Ruth Waterman - signature


Interpretation: Music and Painting

I’d always believed that the act of painting was an act of creation as opposed to the re-creative act of the performing musician, who brings to life the work of a composer. But an artist colleague pointed out that, on the contrary, painting is an interpretative activity too: a painter ‘interprets’ a tree, a face, an interior in two dimensions.

As my years of painting have accumulated, I have become more and more fascinated by the many different images emerging in response to exactly the same object. Perhaps my interest in portraits comes from the innumerable expressions and appearances exhibited by a face, often within a few seconds. Even when I started to work from photographs, I was astonished, at first, by the huge resulting variety of work from the same photograph, as presumably I focussed on different aspects of what I was seeing. For example one photograph inspired a painting of a young woman, a middle-aged woman, and an older woman, the motionless face somehow containing the past and future as well as the present.

Of course faces are endlessly intriguing because of the richness of qualities and contradictions so often expressed there – though not always. I feel it a disadvantage to know the person I’m painting, as any knowledge predisposes the painter and can distract from honest observation. It’s all too easy to see kindness, authority, disturbance in a face once one assumes it is there; for me it’s much more interesting, and challenging, to search for the truth – the many truths – of what is actually observable, and what feelings arise from these observations.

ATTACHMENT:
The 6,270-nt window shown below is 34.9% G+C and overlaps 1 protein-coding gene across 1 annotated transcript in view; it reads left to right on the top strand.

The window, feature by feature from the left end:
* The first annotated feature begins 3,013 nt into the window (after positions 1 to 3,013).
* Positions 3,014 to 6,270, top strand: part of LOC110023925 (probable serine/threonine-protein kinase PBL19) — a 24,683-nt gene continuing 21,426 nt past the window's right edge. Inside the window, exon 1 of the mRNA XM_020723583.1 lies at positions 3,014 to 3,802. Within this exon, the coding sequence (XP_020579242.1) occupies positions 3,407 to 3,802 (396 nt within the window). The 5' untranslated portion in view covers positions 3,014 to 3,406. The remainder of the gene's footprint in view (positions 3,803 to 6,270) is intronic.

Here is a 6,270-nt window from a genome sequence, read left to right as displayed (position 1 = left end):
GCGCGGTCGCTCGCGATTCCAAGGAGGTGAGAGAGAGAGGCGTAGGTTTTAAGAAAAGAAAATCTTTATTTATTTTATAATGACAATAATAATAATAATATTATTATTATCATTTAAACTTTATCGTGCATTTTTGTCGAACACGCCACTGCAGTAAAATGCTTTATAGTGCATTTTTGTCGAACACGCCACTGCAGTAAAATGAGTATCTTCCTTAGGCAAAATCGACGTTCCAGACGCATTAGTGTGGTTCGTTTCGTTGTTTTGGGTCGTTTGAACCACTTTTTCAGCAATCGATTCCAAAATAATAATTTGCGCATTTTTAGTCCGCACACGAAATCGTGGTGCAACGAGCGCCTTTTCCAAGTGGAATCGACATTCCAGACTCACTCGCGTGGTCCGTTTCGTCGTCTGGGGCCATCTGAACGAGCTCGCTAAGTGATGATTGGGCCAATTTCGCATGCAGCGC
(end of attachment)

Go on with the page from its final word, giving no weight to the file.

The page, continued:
This approach is very similar to how I go about interpreting music. I’d rather not know what Beethoven had for breakfast, or what he felt when he realised he was losing his hearing, because this can lead me astray and fatally poison my reactions to the score. I’m very aware of the unpredictability of human responses, even to the large, predictable life events. And the art that we produce during those times, whether in writing, music or painting, can either be a reflection of what we are feeling, or equally an escape, or a rogue emotion that bubbles up unbidden. A case in point is precisely when Beethoven wrote of his anguish at becoming deaf while composing his three violin sonatas opus 30: the first sublimely serene, the second wildly angry, and the third playfully witty.

Whether interpreting a Beethoven sonata or a 42-year-old face, my starting point is to look for what is there. Then having been captured and enraptured, the task is to develop ways to convey and express what my curiosity has uncovered.